The Eulogy

The outside mesh wire table wobbles as I put my drink down. I give it a nervous glance but it’s fine. I pack the Swedish tobacco into my black Irish pipe. Not too tight for it to get going, but not too flimsy to burn out right away. Blowing smoke rings the heat warms my hand that’s wrapped around it. The door swings open right next to me, people sifting in and out, casually glancing at the always comedic and colorful chalk marquis.

The pink and violet sunset brings the day to a close as I pull out my pen and red moleskin notebook. I glance at an old acquaintance walking up to me with a few other friends in tow. We chat for a bit, she is ambushed by another friend on her six. They get lost in conversation as I dive deep into my scribbles. Her friend sits down next to me as she disappears inside to order a drink. “What are you writing?”

I explain my project, and subsequently how I met our mutual acquaintance. Now he’s interested. “Would you like to interview me?” I tell him I would love to. I ready my pen, pause, then ask my question. He turns out, looking up into the fiery violet sky. He seems to ponder for a minute, looks unsure, then determined. “I am at my father’s funeral giving his eulogy.”

He explains to me how his father was sick for nearly a year. How it was difficult but expected. And to everyone’s surprise, how his father took off the last two weeks of his life and went to Singapore and died there. How it was his job being the oldest son to go and retrieve his father for the funeral. Originally from India, his parents migrated to the United States.

In his culture, the older son bears the weight of responsibility when the father dies. His family is hurt and confused by his father’s decision to spend his last days in Singapore. He had always spoken fondly of the friends he made while on vacation there but this was scandalous. They all knew he has kept up with them through the years. Visited every so often. But now the family is grieving and confused, my new friend was traveling just as much to investigate as to retrieve.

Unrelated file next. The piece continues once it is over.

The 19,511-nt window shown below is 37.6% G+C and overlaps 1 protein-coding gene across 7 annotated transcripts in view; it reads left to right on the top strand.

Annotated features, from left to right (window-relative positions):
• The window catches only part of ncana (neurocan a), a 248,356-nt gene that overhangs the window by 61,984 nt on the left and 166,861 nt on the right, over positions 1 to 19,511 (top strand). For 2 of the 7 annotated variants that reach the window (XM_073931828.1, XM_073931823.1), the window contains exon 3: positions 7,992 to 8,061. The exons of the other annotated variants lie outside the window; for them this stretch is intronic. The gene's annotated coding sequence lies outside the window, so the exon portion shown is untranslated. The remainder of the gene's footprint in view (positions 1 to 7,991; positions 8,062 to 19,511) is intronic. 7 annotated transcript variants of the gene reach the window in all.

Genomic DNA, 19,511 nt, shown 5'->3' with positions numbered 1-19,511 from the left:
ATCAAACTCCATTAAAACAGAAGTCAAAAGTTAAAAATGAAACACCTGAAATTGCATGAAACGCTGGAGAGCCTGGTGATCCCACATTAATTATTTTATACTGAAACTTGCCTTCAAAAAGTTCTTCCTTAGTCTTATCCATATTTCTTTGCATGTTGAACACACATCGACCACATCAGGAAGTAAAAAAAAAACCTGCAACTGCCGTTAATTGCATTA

When he arrived, he was greeted and met with great hospitality. Spending several days together exchanging stories about his father, what he heard made him realize that he never really knew his father quite as they did. He wanted to resent them, but much to his surprise, he found himself loving every minute. He felt what he imagined his father felt; a deep sense of connection and free acceptance. To his surprise, he felt an even deeper connection with his father that his new friends had gifted him. The flight back was dizzying as he began to unpack it all. What he had expected to be a grueling event, his father’s eulogy turned effortless, even joyful.

We both sit silently in reference. I halt my notetaking to blow an almost perfect smoke ring. I thank my new friend for his story. He smiles, tells me I am welcome. We have a few drinks as we enjoy the warm summer night with our mutual friend talking about anything and everything. When it comes time to leave, I hug my friend and shake my new friend’s hand. I leave the music off on the car ride home riding quietly.

I’m thinking about duties and responsibilities. About who we are and who we are expected to be. I’m thinking about what it means to be home and the people that compose it. I’m thinking about what it means to be loved for who you are, versus being loved for what you can offer. How they are not the same thing. How I rejected God when I felt he was absent. When he didn’t come through for me. When Cohen died. When my ex lost herself. How everyone seemed to turn against me.

I’m thinking about being loved versus being used. How when you love someone, you love them for who they are and not what they do for you. How love is based on joy, and not in expectation of a payoff. How I spent seven years being used and was discarded. How I am realizing I did the same to God. How I loved Him for my sake, only for what He could do for me. After talking to my new friend, how now I wanted to love Him out of joy.

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